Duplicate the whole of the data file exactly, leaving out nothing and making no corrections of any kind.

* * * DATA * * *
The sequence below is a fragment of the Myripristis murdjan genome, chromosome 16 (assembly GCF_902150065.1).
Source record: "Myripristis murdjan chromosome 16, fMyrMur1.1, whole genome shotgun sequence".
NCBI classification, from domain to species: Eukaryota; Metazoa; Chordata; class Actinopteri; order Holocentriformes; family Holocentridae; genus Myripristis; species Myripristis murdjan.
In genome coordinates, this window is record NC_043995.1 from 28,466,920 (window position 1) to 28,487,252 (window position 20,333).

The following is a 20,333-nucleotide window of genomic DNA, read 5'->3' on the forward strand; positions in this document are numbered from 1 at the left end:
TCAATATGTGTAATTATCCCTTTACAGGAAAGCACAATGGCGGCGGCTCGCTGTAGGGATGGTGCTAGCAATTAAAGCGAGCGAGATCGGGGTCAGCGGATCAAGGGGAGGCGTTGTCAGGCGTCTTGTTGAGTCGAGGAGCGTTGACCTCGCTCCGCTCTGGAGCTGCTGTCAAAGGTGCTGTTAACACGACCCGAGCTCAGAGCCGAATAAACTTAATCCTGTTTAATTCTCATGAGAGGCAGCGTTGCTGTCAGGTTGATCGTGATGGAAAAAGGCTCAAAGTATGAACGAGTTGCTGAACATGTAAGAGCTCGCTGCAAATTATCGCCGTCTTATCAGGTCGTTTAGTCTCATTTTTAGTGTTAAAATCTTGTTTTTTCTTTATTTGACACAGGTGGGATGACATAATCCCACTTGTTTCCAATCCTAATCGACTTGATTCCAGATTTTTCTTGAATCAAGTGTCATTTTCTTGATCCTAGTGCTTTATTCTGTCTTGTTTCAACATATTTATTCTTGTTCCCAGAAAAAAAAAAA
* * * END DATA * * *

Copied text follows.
The sequence below is a fragment of the Myripristis murdjan genome, chromosome 16 (assembly GCF_902150065.1).
Source record: "Myripristis murdjan chromosome 16, fMyrMur1.1, whole genome shotgun sequence".
NCBI classification, from domain to species: Eukaryota; Metazoa; Chordata; class Actinopteri; order Holocentriformes; family Holocentridae; genus Myripristis; species Myripristis murdjan.
In genome coordinates, this window is record NC_043995.1 from 28,466,920 (window position 1) to 28,487,252 (window position 20,333).

The following is a 20,333-nucleotide window of genomic DNA, read 5'->3' on the forward strand; positions in this document are numbered from 1 at the left end:
TCAATATGTGTAATTATCCCTTTACAGGAAAGCACAATGGCGGCGGCTCGCTGTAGGGATGGTGCTAGCAATTAAAGCGAGCGAGATCGGGGTCAGCGGATCAAGGGGAGGCGTTGTCAGGCGTCTTGTTGAGTCGAGGAGCGTTGACCTCGCTCCGCTCTGGAGCTGCTGTCAAAGGTGCTGTTAACACGACCCGAGCTCAGAGCCGAATAAACTTAATCCTGTTTAATTCTCATGAGAGGCAGCGTTGCTGTCAGGTTGATCGTGATGGAAAAAGGCTCAAAGTATGAACGAGTTGCTGAACATGTAAGAGCTCGCTGCAAATTATCGCCGTCTTATCAGGTCGTTTAGTCTCATTTTTAGTGTTAAAATCTTGTTTTTTCTTTATTTGACACAGGTGGGATGACATAATCCCACTTGTTTCCAATCCTAATCGACTTGATTCCAGATTTTTCTTGAATCAAGTGTCATTTTCTTGATCCTAGTGCTTTATTCTGTCTTGTTTCAACATATTTATTCTTGTTCCCAGAAAAAAAAAAA